Mental Health Alliance condemns Deprivation of Liberty rules
Safeguards to protect some of society's most vulnerable people are "not fit for purpose", leading mental health experts have told the BBC.
Deprivation of Liberty Safeguards (DoLS) should give people deemed not to have mental capacity the right to challenge their detention by the state.
But a Mental Health Alliance report will say the arrangements are bureaucratic and wasteful.
The government has said it will look carefully at the report's findings.
The Deprivation of Liberty Safeguards (DoLS) were brought into English and Welsh law in April 2009 and apply to people over the age of 18 who are in care homes or hospitals.
Those institutions have to apply for an independent assessment of anybody in their care who lacks mental capacity and is thought to be at risk of harm if they are not deprived of their liberty.
The safeguards include giving those detained, or their families, the right to challenge the restrictions, first locally by means of a review, and ultimately in the Court of Protection.
End Quote Paul Burstow Care Minister
Robust deprivation of liberty safeguards are an essential protection for vulnerable people”
But the report from the Mental Health Alliance, which represents a number of charities working in this field, will warn the scheme is "incredibly bureaucratic, wasteful, and the burdensome paperwork itself discourages many local authorities from using the legislation".
Speaking to BBC Radio 4's The Report, the author of the Mental Health Alliance study Roger Hargreaves warns of massive variation in the number of DoLS taken out by local councils across the country.
In the two years since they were introduced, West Sussex, for instance, made 206 authorisations whilst Hull made none.
Mr Hargreaves is calling for a radical rethink:
"If there are such variations, it raises questions about whether those safeguards are not being applied where the activity rates are very low, and alternatively [whether] they may be being overused in areas where they are very high."'Complex issues'
The damning report follows controversial cases like that of Steven Neary, a 21-year-old autistic man who was kept in a care unit for a year against his and his father's wishes.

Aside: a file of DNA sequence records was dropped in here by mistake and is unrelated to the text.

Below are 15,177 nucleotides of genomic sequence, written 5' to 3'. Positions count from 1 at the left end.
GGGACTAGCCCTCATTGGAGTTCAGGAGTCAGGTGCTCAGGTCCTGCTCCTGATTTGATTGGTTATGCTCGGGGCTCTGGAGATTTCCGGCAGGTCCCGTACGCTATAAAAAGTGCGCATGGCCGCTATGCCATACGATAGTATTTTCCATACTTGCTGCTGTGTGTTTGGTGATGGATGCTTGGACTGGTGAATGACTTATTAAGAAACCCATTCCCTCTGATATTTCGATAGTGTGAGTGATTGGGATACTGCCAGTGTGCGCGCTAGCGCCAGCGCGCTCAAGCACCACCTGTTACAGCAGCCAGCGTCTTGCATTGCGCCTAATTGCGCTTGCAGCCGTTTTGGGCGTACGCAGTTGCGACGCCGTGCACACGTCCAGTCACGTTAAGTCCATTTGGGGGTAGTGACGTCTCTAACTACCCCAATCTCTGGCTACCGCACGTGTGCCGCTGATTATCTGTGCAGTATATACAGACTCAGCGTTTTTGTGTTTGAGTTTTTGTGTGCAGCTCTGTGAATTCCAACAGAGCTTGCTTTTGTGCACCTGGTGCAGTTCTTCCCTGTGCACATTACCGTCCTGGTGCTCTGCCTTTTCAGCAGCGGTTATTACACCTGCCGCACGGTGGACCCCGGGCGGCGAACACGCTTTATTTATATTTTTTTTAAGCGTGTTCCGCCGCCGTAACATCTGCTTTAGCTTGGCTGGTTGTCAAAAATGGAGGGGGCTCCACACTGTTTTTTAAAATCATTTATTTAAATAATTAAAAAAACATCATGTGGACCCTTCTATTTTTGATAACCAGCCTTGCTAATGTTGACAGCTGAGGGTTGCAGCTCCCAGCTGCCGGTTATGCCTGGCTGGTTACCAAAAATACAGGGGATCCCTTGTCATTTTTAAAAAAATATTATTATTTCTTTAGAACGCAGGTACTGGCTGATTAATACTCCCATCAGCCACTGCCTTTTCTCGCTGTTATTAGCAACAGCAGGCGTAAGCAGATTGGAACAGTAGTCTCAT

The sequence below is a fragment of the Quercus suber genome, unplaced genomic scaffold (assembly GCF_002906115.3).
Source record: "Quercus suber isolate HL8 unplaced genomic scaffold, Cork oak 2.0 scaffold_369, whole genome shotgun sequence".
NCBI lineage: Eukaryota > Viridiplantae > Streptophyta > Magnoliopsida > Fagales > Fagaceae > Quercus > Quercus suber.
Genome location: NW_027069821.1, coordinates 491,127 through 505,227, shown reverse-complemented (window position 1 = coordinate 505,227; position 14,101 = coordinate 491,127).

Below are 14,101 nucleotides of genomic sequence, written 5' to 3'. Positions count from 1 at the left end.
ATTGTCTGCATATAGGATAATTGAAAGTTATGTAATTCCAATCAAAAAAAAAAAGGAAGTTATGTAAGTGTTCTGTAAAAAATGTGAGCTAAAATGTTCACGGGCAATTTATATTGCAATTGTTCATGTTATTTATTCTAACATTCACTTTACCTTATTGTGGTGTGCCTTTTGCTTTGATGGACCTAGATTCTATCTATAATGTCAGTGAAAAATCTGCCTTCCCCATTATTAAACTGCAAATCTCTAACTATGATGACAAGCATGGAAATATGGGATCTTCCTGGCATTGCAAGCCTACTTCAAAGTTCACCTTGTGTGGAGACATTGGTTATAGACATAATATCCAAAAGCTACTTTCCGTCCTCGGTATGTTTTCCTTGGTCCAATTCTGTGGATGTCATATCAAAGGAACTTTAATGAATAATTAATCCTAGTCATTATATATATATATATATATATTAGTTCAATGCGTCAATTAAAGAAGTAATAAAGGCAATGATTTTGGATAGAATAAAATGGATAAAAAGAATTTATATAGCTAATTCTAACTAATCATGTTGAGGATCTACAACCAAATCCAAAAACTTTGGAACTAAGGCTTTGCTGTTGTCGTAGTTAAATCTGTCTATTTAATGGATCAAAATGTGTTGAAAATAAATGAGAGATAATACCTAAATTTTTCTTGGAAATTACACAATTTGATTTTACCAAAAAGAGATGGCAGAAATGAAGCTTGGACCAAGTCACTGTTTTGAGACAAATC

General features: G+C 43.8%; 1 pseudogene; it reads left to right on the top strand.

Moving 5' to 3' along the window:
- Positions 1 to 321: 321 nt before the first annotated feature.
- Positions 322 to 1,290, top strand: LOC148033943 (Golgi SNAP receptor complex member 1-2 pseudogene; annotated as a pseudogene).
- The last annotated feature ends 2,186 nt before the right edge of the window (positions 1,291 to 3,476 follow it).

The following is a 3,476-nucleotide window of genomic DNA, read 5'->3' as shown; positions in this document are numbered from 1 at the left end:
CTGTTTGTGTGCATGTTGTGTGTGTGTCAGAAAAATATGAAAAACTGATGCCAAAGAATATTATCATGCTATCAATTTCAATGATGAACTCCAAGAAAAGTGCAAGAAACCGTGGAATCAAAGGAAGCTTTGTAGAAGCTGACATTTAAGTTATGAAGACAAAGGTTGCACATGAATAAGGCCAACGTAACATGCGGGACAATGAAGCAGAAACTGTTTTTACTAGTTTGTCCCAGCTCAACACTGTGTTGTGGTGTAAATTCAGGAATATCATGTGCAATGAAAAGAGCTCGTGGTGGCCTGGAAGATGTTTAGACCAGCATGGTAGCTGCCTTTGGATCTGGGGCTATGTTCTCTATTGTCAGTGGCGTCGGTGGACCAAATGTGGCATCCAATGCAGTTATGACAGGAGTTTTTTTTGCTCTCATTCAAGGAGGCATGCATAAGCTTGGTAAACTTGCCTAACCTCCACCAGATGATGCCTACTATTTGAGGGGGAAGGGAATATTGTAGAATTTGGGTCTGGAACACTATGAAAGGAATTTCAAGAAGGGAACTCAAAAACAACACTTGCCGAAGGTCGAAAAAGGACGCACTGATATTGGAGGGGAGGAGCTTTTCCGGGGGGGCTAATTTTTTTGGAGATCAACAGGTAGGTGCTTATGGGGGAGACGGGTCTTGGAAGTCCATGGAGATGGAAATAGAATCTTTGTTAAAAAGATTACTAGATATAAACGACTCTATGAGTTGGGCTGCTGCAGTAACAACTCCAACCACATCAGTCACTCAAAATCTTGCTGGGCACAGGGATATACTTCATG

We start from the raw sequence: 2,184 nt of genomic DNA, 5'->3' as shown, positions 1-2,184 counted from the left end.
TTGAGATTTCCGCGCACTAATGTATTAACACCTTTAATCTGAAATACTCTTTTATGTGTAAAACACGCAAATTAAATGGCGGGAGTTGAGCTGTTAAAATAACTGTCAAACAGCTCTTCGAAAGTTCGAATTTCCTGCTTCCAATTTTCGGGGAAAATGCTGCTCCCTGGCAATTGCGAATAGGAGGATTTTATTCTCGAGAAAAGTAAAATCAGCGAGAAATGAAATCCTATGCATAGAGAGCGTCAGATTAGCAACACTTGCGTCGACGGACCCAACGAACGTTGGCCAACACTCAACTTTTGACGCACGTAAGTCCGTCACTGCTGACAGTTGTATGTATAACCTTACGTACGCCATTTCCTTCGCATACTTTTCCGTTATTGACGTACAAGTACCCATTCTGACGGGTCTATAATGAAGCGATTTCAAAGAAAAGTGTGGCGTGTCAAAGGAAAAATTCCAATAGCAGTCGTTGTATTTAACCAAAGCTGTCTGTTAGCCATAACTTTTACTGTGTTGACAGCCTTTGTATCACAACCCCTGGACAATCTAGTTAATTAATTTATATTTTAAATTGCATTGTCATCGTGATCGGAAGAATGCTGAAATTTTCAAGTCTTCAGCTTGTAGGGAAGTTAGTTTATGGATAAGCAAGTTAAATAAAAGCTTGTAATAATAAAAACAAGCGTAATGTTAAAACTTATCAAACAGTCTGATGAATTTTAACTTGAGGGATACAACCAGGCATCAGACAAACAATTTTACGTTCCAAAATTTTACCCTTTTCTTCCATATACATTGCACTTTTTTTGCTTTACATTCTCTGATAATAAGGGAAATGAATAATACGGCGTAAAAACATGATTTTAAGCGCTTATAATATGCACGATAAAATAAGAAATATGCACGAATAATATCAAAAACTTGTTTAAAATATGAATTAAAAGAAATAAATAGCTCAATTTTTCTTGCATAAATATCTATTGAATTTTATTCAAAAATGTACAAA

Over the course of 2010, Hillingdon Council issued a number of standard authorisations for a Deprivation of Liberty on Steven Neary, even though, importantly, there was a less restrictive option for his care available at home.
The legislation is not meant to be used as a power by a local authority to detain someone against their wishes when other options are available.
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The Report is on BBC Radio 4 on Thursday 24 November at 20:00 GMT
Instead, it is meant to authorise restrictions in someone's care plan that are both necessary and in that person's best interests.
Crucially, the legislation is meant to offer safeguards so that the person can challenge their situation.
In Steven Neary's case, a High Court judge ruled that Hillingdon had unlawfully deprived him of his liberty and had not followed the correct procedures.
In a statement, Hillingdon's director of social care, Linda Sanders, said: "Cases such as Steven's are hugely complex... As the judge said in his findings, at all times my staff were genuinely committed to ensuring that they did the right thing for Steven and had his best interests at heart.
"Before the court hearing, we recognised the need to improve our processes and had already made significant changes relevant to this case, including reviewing our training for those staff dealing with the complex issues relating to the Mental Capacity Act and Deprivation of Liberty Safeguards."'Thoughtful analysis'
While the Court of Protection is very effective in dealing with the cases it hears, the Mental Health Alliance suggests it is unsuitable as the avenue for appeal, as it is too slow, very expensive and hearings mainly take place in London.
Mr Justice Charles, a senior judge at the Court of Protection, said there were plans to have more hearings in district courts.
But he conceded that the legislation was hard to understand.
"It's complicated. What is deprivation of liberty? [If] you ask three people, you probably get four answers," he said.
Care Minister Paul Burstow told the BBC that he would look very carefully at the Mental Health Alliance report to see what lessons could be learned.
"Robust deprivation of liberty safeguards are an essential protection for vulnerable people. The Mental Health Alliance has offered us a thoughtful analysis of the problems some have encountered with the DoLS regime," he said.
The minister added that he looked forward to seeing the group's proposals to improve the system.